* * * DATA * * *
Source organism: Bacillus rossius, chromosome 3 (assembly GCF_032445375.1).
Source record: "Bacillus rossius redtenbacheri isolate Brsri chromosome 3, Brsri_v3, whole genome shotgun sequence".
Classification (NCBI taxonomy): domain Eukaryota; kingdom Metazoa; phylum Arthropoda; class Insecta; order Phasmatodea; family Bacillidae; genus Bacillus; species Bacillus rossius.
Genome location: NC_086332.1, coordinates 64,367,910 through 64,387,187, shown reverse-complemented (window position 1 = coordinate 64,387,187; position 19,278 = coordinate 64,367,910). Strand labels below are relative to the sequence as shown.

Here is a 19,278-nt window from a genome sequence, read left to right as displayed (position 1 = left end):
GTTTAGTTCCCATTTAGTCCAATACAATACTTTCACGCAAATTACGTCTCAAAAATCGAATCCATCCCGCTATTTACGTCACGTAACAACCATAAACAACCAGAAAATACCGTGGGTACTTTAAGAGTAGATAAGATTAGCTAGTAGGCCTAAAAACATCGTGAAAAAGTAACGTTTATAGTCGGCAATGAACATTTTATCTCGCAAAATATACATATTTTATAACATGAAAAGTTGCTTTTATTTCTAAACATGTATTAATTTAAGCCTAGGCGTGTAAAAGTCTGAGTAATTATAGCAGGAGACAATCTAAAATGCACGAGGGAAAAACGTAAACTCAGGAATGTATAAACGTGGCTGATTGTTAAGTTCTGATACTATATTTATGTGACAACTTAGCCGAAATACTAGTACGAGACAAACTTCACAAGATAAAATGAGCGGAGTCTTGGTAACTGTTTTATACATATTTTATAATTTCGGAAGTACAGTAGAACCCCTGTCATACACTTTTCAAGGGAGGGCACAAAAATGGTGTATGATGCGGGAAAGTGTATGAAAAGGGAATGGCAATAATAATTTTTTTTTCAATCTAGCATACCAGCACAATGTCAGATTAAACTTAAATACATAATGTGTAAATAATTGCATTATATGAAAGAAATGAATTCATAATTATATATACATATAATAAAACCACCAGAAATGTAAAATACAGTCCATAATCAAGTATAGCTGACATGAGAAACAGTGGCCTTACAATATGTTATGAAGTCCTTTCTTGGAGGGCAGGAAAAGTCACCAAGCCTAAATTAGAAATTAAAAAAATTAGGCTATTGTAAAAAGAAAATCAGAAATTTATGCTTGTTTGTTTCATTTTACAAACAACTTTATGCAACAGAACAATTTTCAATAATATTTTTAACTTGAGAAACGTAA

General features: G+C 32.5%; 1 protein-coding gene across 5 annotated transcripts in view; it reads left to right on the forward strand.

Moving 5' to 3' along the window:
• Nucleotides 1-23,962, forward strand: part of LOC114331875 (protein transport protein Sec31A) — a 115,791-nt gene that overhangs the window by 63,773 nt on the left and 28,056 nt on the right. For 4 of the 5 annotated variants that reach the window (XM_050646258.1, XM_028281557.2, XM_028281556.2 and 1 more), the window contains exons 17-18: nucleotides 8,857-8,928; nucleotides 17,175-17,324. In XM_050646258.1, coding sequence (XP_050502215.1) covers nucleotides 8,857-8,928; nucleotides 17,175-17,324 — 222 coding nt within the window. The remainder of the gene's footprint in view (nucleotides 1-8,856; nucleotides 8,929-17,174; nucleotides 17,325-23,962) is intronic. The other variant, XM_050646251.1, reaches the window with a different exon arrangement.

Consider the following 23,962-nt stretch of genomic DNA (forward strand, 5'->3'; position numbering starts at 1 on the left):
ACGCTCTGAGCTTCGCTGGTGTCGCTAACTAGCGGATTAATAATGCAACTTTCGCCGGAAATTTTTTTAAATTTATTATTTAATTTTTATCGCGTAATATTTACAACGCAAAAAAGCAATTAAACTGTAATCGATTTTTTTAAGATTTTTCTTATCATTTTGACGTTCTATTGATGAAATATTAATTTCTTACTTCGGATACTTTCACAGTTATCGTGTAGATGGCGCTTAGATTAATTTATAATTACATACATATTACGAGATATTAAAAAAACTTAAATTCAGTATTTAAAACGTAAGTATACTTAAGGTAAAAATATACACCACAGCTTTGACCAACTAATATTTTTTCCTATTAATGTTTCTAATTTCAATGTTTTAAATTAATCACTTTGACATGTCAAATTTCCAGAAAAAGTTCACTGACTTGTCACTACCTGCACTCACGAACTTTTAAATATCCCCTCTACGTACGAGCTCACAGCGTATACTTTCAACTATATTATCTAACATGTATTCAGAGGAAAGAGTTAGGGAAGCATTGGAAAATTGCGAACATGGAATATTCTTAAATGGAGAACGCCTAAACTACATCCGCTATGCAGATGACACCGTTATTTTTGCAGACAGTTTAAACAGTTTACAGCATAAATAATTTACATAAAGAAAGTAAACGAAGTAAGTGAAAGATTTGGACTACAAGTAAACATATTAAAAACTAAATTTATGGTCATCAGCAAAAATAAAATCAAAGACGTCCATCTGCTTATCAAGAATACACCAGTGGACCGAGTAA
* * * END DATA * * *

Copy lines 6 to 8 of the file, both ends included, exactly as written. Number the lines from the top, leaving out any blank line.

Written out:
GTTTAGTTCCCATTTAGTCCAATACAATACTTTCACGCAAATTACGTCTCAAAAATCGAATCCATCCCGCTATTTACGTCACGTAACAACCATAAACAACCAGAAAATACCGTGGGTACTTTAAGAGTAGATAAGATTAGCTAGTAGGCCTAAAAACATCGTGAAAAAGTAACGTTTATAGTCGGCAATGAACATTTTATCTCGCAAAATATACATATTTTATAACATGAAAAGTTGCTTTTATTTCTAAACATGTATTAATTTAAGCCTAGGCGTGTAAAAGTCTGAGTAATTATAGCAGGAGACAATCTAAAATGCACGAGGGAAAAACGTAAACTCAGGAATGTATAAACGTGGCTGATTGTTAAGTTCTGATACTATATTTATGTGACAACTTAGCCGAAATACTAGTACGAGACAAACTTCACAAGATAAAATGAGCGGAGTCTTGGTAACTGTTTTATACATATTTTATAATTTCGGAAGTACAGTAGAACCCCTGTCATACACTTTTCAAGGGAGGGCACAAAAATGGTGTATGATGCGGGAAAGTGTATGAAAAGGGAATGGCAATAATAATTTTTTTTTCAATCTAGCATACCAGCACAATGTCAGATTAAACTTAAATACATAATGTGTAAATAATTGCATTATATGAAAGAAATGAATTCATAATTATATATACATATAATAAAACCACCAGAAATGTAAAATACAGTCCATAATCAAGTATAGCTGACATGAGAAACAGTGGCCTTACAATATGTTATGAAGTCCTTTCTTGGAGGGCAGGAAAAGTCACCAAGCCTAAATTAGAAATTAAAAAAATTAGGCTATTGTAAAAAGAAAATCAGAAATTTATGCTTGTTTGTTTCATTTTACAAACAACTTTATGCAACAGAACAATTTTCAATAATATTTTTAACTTGAGAAACGTAA

General features: G+C 32.5%; 1 protein-coding gene across 5 annotated transcripts in view; it reads left to right on the forward strand.

Moving 5' to 3' along the window: